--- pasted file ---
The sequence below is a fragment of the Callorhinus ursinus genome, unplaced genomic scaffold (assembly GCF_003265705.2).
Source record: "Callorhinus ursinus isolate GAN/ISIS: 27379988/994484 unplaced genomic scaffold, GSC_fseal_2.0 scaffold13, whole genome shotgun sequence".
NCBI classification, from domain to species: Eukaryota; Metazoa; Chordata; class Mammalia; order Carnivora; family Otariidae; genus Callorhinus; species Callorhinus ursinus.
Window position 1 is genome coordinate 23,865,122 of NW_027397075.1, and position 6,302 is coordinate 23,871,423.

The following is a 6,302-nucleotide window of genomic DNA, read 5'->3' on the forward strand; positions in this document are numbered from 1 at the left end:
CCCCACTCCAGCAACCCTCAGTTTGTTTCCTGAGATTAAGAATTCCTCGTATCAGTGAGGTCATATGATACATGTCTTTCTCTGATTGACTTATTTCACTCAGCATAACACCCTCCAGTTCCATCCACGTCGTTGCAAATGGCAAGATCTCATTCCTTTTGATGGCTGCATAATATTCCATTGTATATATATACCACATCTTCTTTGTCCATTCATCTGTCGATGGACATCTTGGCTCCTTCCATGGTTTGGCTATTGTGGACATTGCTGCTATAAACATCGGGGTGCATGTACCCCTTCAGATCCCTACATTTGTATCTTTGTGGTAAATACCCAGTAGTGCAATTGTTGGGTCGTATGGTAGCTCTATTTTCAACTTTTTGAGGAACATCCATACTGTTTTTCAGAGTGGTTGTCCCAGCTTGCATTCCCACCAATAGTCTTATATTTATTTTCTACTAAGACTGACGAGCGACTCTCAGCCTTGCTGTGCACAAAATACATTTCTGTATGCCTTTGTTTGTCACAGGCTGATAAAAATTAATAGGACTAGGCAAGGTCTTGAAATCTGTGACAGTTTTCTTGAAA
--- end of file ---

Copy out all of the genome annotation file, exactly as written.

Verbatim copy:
The sequence below is a fragment of the Callorhinus ursinus genome, unplaced genomic scaffold (assembly GCF_003265705.2).
Source record: "Callorhinus ursinus isolate GAN/ISIS: 27379988/994484 unplaced genomic scaffold, GSC_fseal_2.0 scaffold13, whole genome shotgun sequence".
NCBI classification, from domain to species: Eukaryota; Metazoa; Chordata; class Mammalia; order Carnivora; family Otariidae; genus Callorhinus; species Callorhinus ursinus.
Window position 1 is genome coordinate 23,865,122 of NW_027397075.1, and position 6,302 is coordinate 23,871,423.

The following is a 6,302-nucleotide window of genomic DNA, read 5'->3' on the forward strand; positions in this document are numbered from 1 at the left end:
CCCCACTCCAGCAACCCTCAGTTTGTTTCCTGAGATTAAGAATTCCTCGTATCAGTGAGGTCATATGATACATGTCTTTCTCTGATTGACTTATTTCACTCAGCATAACACCCTCCAGTTCCATCCACGTCGTTGCAAATGGCAAGATCTCATTCCTTTTGATGGCTGCATAATATTCCATTGTATATATATACCACATCTTCTTTGTCCATTCATCTGTCGATGGACATCTTGGCTCCTTCCATGGTTTGGCTATTGTGGACATTGCTGCTATAAACATCGGGGTGCATGTACCCCTTCAGATCCCTACATTTGTATCTTTGTGGTAAATACCCAGTAGTGCAATTGTTGGGTCGTATGGTAGCTCTATTTTCAACTTTTTGAGGAACATCCATACTGTTTTTCAGAGTGGTTGTCCCAGCTTGCATTCCCACCAATAGTCTTATATTTATTTTCTACTAAGACTGACGAGCGACTCTCAGCCTTGCTGTGCACAAAATACATTTCTGTATGCCTTTGTTTGTCACAGGCTGATAAAAATTAATAGGACTAGGCAAGGTCTTGAAATCTGTGACAGTTTTCTTGAAA